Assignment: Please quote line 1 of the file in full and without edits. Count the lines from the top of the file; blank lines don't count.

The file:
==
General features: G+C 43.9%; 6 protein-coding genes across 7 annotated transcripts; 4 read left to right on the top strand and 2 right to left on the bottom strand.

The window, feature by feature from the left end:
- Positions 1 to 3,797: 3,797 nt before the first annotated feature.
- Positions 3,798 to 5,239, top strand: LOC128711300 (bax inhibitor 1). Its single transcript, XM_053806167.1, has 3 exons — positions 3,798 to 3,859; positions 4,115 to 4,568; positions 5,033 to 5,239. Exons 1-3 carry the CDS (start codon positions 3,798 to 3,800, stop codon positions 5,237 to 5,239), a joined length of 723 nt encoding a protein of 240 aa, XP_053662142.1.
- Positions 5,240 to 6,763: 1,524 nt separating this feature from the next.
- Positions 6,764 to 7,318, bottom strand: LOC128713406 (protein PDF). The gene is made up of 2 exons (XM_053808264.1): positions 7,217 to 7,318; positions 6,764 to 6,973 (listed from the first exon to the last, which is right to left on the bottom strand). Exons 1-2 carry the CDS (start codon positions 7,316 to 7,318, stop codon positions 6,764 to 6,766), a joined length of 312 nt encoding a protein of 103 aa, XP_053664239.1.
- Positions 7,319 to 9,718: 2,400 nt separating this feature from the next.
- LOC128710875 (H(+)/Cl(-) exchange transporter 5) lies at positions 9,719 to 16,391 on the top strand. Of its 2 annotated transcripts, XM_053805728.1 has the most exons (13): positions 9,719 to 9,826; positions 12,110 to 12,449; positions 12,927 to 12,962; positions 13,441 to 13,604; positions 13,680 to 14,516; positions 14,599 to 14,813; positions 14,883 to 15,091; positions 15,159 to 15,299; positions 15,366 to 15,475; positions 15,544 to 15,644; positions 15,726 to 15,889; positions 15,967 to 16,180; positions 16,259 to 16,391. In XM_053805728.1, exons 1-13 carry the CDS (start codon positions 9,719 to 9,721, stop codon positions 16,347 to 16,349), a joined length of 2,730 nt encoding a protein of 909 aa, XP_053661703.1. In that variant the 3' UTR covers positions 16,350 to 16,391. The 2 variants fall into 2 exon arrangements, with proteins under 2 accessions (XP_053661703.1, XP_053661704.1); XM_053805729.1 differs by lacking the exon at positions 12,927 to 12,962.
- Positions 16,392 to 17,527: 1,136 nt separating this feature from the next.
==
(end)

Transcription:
General features: G+C 43.9%; 6 protein-coding genes across 7 annotated transcripts; 4 read left to right on the top strand and 2 right to left on the bottom strand.